Presentation on theme: "Work and Machines Work – energy transferred when a force makes an object move 2 conditions must apply for there to be work: The object must move Movement."— Presentation transcript:
1Work and MachinesWork – energy transferred when a force makes an object move2 conditions must apply for there to be work:The object must moveMovement must be in same direction as applied forceNo work is done to something you carry
2How do you calculate work? Work (Joules) = force (N) x distance (m)Power is the amount of work done in one second.Power (Watts) = work (J)/time (sec)What is a Kilowatt?Also…Power = Energy/timeWork and Energy are the same thing!!!
3Work problemsChase lifts a 100 kg (220 lbs.) barbell 2 meters. How much work did he do?Caitlin pushes and pushes on a loaded shopping cart for 2 hours with 100 N of force. The shopping cart does not move. How much work did Caitlin do?
4Power problemsDanielle exerts 40 N of force to move an object 2 m in 4 seconds. What was her power?Charles bench presses 100 kg (220 lbs) 0.5 m for 20 reps in 20 seconds. What was the power of this impressive man of steel?
5Machines Devices that make work easier. But how??? They increase the force applied to an objectThey increase the distance over which the force is applied
6Ideal Machines (or Perfect Machines) Machines involved 2 types of work:Work input – what YOU put into the machineWork output – what you get out of the machineWin = WoutThis is NOT possible…why?Friction!!!!
7Mechanical advantage The ratio of output force to input force MA = output force (N)/input force (N)MA = Fout/FinIdeal Mechanical Advantage (IMA) is the MA without friction
8Efficiency (Work output/Work input) X 100 How can efficiency be increased?
9Simple Machines Have few or no moving parts Make work easier Can be combined to create complex machinesSix simple machines: Lever, Inclined Plane, Wheel and Axle, Screw, Wedge, Pulley
10Lever A rigid board or rod combined with a fulcrum and effort By varying position of load and fulcrum, load can be lifted or moved with less forceTrade off: must move lever large distance to move load small distanceThere are 3 types of levers
111st Class Lever The fulcrum is located between the effort and the load Direction of force always changesExamples are scissors, pliers, and crowbars
122nd Class LeverThe resistance is located between the fulcrum and the effortDirection of force does not changeExamples include bottle openers and wheelbarrows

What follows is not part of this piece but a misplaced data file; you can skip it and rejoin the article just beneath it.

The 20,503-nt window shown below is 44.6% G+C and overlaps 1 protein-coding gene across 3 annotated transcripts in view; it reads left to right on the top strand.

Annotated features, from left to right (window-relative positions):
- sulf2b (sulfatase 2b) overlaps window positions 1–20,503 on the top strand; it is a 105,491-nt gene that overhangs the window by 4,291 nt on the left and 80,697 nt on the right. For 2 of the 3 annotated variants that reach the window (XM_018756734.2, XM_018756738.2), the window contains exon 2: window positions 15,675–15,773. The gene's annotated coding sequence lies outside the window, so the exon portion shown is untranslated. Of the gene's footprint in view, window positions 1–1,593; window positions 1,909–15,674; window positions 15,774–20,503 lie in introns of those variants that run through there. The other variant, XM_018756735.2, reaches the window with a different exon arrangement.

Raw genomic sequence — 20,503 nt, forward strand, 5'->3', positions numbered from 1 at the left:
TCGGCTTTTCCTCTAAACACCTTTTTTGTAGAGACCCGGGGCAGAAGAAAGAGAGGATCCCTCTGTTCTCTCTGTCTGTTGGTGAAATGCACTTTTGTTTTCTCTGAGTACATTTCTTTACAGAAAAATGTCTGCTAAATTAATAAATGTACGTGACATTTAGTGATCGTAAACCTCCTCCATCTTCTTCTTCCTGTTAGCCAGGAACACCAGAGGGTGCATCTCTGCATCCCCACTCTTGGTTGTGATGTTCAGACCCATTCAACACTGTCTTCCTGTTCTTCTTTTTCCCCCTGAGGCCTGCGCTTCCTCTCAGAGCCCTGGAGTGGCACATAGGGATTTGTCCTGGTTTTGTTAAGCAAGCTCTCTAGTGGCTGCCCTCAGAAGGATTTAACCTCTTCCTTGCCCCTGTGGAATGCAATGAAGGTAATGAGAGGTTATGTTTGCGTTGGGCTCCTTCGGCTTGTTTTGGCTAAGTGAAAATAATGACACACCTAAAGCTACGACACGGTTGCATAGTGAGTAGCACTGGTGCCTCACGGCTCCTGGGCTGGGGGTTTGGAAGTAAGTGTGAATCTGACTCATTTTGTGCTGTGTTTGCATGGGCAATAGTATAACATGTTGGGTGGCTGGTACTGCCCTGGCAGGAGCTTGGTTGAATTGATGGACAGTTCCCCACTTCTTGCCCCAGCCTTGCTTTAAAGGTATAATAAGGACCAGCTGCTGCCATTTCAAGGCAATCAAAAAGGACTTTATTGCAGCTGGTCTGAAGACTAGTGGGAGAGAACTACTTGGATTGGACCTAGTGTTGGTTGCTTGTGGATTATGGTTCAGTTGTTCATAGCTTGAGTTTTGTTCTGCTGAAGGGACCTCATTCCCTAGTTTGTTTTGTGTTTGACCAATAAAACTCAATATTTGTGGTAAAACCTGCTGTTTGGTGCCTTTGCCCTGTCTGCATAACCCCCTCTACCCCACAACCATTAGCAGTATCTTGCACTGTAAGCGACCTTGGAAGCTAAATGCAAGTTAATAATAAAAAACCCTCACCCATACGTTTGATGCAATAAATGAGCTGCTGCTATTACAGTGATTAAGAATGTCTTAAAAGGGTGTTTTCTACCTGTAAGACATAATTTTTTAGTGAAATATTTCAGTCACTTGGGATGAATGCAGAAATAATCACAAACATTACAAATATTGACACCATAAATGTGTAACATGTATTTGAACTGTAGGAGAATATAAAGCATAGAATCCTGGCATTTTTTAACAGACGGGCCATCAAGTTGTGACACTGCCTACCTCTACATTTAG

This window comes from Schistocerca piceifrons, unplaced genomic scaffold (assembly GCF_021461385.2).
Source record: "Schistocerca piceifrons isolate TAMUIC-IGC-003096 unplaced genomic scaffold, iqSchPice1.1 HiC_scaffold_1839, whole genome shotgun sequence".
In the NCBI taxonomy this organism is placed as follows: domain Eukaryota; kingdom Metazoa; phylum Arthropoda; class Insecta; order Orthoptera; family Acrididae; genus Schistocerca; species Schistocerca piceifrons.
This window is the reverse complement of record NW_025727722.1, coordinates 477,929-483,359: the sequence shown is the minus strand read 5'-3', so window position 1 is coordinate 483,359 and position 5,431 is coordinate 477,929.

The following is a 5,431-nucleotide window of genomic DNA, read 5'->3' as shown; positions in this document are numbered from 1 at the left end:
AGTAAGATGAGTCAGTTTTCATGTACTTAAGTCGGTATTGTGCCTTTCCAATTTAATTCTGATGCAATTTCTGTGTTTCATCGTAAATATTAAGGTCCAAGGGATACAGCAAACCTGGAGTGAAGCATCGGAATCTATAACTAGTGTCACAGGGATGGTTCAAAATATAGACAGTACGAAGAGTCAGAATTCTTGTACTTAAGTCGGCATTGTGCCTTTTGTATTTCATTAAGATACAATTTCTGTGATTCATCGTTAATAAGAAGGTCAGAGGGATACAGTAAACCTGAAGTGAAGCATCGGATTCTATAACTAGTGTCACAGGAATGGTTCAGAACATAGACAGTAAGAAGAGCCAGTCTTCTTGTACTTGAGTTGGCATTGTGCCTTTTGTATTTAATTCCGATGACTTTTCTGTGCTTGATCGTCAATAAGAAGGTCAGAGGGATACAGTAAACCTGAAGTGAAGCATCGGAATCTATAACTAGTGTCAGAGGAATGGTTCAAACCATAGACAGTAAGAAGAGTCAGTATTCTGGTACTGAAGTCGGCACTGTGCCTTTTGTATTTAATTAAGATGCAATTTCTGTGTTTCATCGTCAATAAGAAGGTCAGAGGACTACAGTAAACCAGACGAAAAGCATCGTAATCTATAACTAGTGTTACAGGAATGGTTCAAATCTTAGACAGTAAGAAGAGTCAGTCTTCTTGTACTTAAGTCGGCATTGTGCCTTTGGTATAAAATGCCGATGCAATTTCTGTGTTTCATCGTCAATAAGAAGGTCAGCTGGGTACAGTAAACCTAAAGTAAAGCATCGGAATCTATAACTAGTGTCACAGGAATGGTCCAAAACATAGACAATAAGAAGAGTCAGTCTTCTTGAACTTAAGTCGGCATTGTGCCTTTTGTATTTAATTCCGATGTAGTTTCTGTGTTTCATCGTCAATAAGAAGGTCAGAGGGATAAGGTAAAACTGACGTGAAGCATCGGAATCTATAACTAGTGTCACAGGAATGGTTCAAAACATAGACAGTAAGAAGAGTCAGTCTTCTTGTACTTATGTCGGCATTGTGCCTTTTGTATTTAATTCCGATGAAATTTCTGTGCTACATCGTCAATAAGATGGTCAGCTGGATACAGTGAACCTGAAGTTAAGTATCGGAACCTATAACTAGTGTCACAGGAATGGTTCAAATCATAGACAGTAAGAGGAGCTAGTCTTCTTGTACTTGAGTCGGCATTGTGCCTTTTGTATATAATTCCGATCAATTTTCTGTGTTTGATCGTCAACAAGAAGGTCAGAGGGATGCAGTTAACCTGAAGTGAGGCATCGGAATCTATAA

133rd Class LeverThe effort is located between the fulcrum and the resistanceDirection of force does not change, but a gain in speed always happensExamples include ice tongs, tweezers and shovels
14Mechanical Advantage: Lever The mechanical advantage of a lever is the distance from the effort to the fulcrum divided by the distance from the fulcrum to the loadFor our example,MA = 10/5 = 2Distance from effort to fulcrum: feetDistance from load to fulcrum: 5 feet
15Inclined Planes A slope or ramp that goes from a lower to higher level Makes work easier by taking less force to lift something a certain distanceTrade off: the distance the load must be moved would be greater than simply lifting it straight up
16Mechanical Advantage: Inclined Plane The mechanical advantage of an inclined plane is the length of the slope divided by the height of the plane, if effort is applied parallel to the slopeSo for our planeMA = 15 feet/3 feet = 5Let’s say S = 15 feet, H = 3 feet
17Wheel and AxleA larger circular wheel affixed to a smaller rigid rod at its centerUsed to translate force across horizontal distances (wheels on a wagon) or to make rotations easier (a doorknob)Trade off: the wheel must be rotated through a greater distance than the axle
18Mechanical Advantage: Wheel and Axle The mechanical advantage of a wheel and axle system is the radius of the wheel divided by the radius of the axleSo for our wheel and axle MA = 10”/2” = 5
19Screw An inclined plane wrapped around a rod or cylinder Used to lift materials or bind things together
20Mechanical Advantage: Screw The Mechanical advantage of a screw is the circumference of the screwdriver divided by the pitch of the screwThe pitch of the screw is the number of threads per inchSo for our screwdriverMA = 3.14”/0.1” = 31.4Circumference = ∏ x 1” = 3.14”Pitch = 1/10” = 0.1”
21Wedge An inclined plane on its side Used to cut or force material apartOften used to split lumber, hold cars in place, or hold materials together (nails)
22Mechanical Advantage: Wedge Much like the inclined plane, the mechanical advantage of a wedge is the length of the slope divided by the width of the widest endSo for our wedge,MA = 6”/2” = 3They are one of the least efficient simple machines
23Pulley A rope or chain free to turn around a suspended wheel By pulling down on the rope, a load can be lifted with less forceTrade off: no real trade off here; the secret is that the pulley lets you work with gravity so you add the force of your own weight to the ropeIMA = input arm length/ output arm length
24The trick is WORKSimple machines change the amount of force needed, but they do not change the amount of work doneWhat is work?Work equals force times distanceW = F x dBy increasing the distance, you can decrease the force and still do the same amount of work